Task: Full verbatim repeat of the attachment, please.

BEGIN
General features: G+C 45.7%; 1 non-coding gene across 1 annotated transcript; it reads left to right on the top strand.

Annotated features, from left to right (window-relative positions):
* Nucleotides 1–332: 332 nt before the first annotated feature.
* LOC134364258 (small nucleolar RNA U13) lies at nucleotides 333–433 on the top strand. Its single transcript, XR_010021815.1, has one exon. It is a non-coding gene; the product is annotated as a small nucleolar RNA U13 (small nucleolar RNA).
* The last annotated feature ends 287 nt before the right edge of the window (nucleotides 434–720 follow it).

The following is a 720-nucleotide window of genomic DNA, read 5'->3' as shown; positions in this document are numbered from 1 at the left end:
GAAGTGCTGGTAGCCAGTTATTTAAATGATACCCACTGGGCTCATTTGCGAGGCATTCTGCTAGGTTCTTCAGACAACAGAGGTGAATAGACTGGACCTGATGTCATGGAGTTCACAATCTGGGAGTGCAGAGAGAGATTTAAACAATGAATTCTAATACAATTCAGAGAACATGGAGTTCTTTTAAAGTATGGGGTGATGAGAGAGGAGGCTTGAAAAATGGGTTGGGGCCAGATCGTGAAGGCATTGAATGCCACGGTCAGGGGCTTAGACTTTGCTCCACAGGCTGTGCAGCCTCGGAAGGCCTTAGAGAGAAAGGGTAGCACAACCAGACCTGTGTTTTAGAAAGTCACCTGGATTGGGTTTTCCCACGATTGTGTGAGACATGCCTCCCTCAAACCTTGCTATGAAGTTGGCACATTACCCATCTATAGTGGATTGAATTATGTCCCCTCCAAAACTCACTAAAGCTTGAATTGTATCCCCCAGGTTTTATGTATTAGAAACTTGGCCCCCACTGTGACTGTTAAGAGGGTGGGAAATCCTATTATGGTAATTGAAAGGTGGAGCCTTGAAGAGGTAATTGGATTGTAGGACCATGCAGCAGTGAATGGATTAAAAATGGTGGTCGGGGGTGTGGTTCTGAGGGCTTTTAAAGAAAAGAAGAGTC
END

General features: G+C 45.7%; 1 non-coding gene across 1 annotated transcript; it reads left to right on the top strand.

Annotated features, from left to right (window-relative positions):
* Nucleotides 1–332: 332 nt before the first annotated feature.
* LOC134364258 (small nucleolar RNA U13) lies at nucleotides 333–433 on the top strand. Its single transcript, XR_010021815.1, has one exon. It is a non-coding gene; the product is annotated as a small nucleolar RNA U13 (small nucleolar RNA).
* The last annotated feature ends 287 nt before the right edge of the window (nucleotides 434–720 follow it).

The following is a 720-nucleotide window of genomic DNA, read 5'->3' as shown; positions in this document are numbered from 1 at the left end:
GAAGTGCTGGTAGCCAGTTATTTAAATGATACCCACTGGGCTCATTTGCGAGGCATTCTGCTAGGTTCTTCAGACAACAGAGGTGAATAGACTGGACCTGATGTCATGGAGTTCACAATCTGGGAGTGCAGAGAGAGATTTAAACAATGAATTCTAATACAATTCAGAGAACATGGAGTTCTTTTAAAGTATGGGGTGATGAGAGAGGAGGCTTGAAAAATGGGTTGGGGCCAGATCGTGAAGGCATTGAATGCCACGGTCAGGGGCTTAGACTTTGCTCCACAGGCTGTGCAGCCTCGGAAGGCCTTAGAGAGAAAGGGTAGCACAACCAGACCTGTGTTTTAGAAAGTCACCTGGATTGGGTTTTCCCACGATTGTGTGAGACATGCCTCCCTCAAACCTTGCTATGAAGTTGGCACATTACCCATCTATAGTGGATTGAATTATGTCCCCTCCAAAACTCACTAAAGCTTGAATTGTATCCCCCAGGTTTTATGTATTAGAAACTTGGCCCCCACTGTGACTGTTAAGAGGGTGGGAAATCCTATTATGGTAATTGAAAGGTGGAGCCTTGAAGAGGTAATTGGATTGTAGGACCATGCAGCAGTGAATGGATTAAAAATGGTGGTCGGGGGTGTGGTTCTGAGGGCTTTTAAAGAAAAGAAGAGTC